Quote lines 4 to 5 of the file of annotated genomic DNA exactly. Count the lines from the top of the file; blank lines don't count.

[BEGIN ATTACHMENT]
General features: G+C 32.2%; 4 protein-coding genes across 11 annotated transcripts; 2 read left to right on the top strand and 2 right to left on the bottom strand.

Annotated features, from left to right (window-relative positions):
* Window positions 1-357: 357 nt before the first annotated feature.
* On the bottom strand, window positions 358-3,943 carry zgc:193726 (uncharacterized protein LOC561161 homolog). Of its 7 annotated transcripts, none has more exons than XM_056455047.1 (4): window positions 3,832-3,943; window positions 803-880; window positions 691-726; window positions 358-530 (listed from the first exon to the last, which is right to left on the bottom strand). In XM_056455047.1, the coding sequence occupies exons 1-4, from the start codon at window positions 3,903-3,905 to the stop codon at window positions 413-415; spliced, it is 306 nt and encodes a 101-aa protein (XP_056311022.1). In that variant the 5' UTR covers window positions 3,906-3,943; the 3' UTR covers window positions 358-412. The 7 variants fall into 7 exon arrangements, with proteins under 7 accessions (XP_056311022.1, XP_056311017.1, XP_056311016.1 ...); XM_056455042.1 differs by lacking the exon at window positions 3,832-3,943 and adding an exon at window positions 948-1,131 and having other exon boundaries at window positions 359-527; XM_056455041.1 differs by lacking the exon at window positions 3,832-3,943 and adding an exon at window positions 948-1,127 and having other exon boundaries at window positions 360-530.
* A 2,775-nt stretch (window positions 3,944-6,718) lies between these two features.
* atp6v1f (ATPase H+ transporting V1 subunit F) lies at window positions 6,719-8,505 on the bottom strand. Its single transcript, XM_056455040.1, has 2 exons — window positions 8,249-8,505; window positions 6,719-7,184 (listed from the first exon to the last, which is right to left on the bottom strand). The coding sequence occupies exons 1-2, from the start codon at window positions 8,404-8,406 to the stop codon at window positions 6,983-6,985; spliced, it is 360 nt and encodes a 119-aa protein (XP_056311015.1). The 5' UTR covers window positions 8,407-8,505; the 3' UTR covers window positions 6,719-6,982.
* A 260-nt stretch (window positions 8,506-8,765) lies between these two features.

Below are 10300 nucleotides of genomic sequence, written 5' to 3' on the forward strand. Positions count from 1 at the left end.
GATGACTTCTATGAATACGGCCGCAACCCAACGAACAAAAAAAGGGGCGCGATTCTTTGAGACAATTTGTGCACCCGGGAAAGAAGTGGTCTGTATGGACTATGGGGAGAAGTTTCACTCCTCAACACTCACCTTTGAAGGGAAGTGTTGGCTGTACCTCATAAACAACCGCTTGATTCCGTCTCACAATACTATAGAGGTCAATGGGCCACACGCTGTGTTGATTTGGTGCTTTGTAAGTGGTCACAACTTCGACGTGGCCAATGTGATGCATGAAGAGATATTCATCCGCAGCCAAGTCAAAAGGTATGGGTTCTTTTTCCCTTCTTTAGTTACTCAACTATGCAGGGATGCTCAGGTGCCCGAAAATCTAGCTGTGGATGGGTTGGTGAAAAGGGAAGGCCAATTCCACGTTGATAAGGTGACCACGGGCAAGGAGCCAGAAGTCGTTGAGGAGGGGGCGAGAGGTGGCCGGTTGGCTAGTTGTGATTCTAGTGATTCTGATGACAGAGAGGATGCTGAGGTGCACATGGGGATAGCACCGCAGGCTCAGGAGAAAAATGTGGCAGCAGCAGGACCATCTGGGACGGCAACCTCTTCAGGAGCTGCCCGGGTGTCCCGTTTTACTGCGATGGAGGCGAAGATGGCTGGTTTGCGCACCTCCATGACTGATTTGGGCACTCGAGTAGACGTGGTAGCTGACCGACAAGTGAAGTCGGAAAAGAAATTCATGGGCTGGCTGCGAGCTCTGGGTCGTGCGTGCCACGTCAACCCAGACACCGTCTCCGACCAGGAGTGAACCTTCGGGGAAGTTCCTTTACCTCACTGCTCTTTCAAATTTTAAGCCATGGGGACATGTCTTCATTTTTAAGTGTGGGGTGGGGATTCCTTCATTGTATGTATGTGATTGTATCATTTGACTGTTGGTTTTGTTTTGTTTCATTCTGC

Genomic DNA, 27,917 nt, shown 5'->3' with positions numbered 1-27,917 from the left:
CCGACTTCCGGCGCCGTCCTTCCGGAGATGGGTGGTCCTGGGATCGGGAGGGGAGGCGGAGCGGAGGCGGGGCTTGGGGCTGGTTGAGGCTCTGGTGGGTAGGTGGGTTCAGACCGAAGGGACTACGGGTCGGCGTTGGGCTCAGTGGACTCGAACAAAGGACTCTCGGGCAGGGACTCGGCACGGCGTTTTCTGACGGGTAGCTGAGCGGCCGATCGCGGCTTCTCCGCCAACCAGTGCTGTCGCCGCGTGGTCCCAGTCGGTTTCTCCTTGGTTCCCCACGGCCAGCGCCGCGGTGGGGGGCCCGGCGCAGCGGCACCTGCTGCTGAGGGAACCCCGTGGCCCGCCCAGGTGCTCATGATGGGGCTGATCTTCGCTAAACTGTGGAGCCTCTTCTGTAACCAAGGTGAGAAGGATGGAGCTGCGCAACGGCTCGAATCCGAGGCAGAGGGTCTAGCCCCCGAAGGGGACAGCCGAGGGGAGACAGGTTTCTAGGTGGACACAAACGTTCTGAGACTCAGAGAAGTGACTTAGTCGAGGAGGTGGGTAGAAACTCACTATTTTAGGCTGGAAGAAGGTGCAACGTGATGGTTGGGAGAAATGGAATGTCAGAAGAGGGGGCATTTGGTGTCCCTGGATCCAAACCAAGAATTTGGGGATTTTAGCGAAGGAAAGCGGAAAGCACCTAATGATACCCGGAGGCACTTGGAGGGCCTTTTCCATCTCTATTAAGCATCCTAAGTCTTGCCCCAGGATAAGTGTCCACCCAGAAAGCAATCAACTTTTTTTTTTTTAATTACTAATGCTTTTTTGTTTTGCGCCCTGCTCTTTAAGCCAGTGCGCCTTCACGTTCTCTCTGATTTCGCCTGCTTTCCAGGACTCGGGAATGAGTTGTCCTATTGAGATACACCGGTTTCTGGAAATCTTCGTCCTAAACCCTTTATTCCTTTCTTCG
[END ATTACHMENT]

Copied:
* On the bottom strand, window positions 358-3,943 carry zgc:193726 (uncharacterized protein LOC561161 homolog). Of its 7 annotated transcripts, none has more exons than XM_056455047.1 (4): window positions 3,832-3,943; window positions 803-880; window positions 691-726; window positions 358-530 (listed from the first exon to the last, which is right to left on the bottom strand). In XM_056455047.1, the coding sequence occupies exons 1-4, from the start codon at window positions 3,903-3,905 to the stop codon at window positions 413-415; spliced, it is 306 nt and encodes a 101-aa protein (XP_056311022.1). In that variant the 5' UTR covers window positions 3,906-3,943; the 3' UTR covers window positions 358-412. The 7 variants fall into 7 exon arrangements, with proteins under 7 accessions (XP_056311022.1, XP_056311017.1, XP_056311016.1 ...); XM_056455042.1 differs by lacking the exon at window positions 3,832-3,943 and adding an exon at window positions 948-1,131 and having other exon boundaries at window positions 359-527; XM_056455041.1 differs by lacking the exon at window positions 3,832-3,943 and adding an exon at window positions 948-1,127 and having other exon boundaries at window positions 360-530.
* A 2,775-nt stretch (window positions 3,944-6,718) lies between these two features.